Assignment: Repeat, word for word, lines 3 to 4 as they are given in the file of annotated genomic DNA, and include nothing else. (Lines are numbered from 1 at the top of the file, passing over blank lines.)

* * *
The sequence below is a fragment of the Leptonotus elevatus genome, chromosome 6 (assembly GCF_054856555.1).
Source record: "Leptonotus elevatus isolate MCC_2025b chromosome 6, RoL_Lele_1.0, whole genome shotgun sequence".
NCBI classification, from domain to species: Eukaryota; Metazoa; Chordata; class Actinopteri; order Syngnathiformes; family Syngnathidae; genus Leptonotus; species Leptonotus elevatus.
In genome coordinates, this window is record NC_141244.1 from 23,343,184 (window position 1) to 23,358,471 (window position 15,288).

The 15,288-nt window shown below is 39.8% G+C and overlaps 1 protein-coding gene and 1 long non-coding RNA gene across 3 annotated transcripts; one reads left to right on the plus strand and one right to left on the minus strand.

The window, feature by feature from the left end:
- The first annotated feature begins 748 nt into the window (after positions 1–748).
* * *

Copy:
NCBI classification, from domain to species: Eukaryota; Metazoa; Chordata; class Actinopteri; order Syngnathiformes; family Syngnathidae; genus Leptonotus; species Leptonotus elevatus.
In genome coordinates, this window is record NC_141244.1 from 23,343,184 (window position 1) to 23,358,471 (window position 15,288).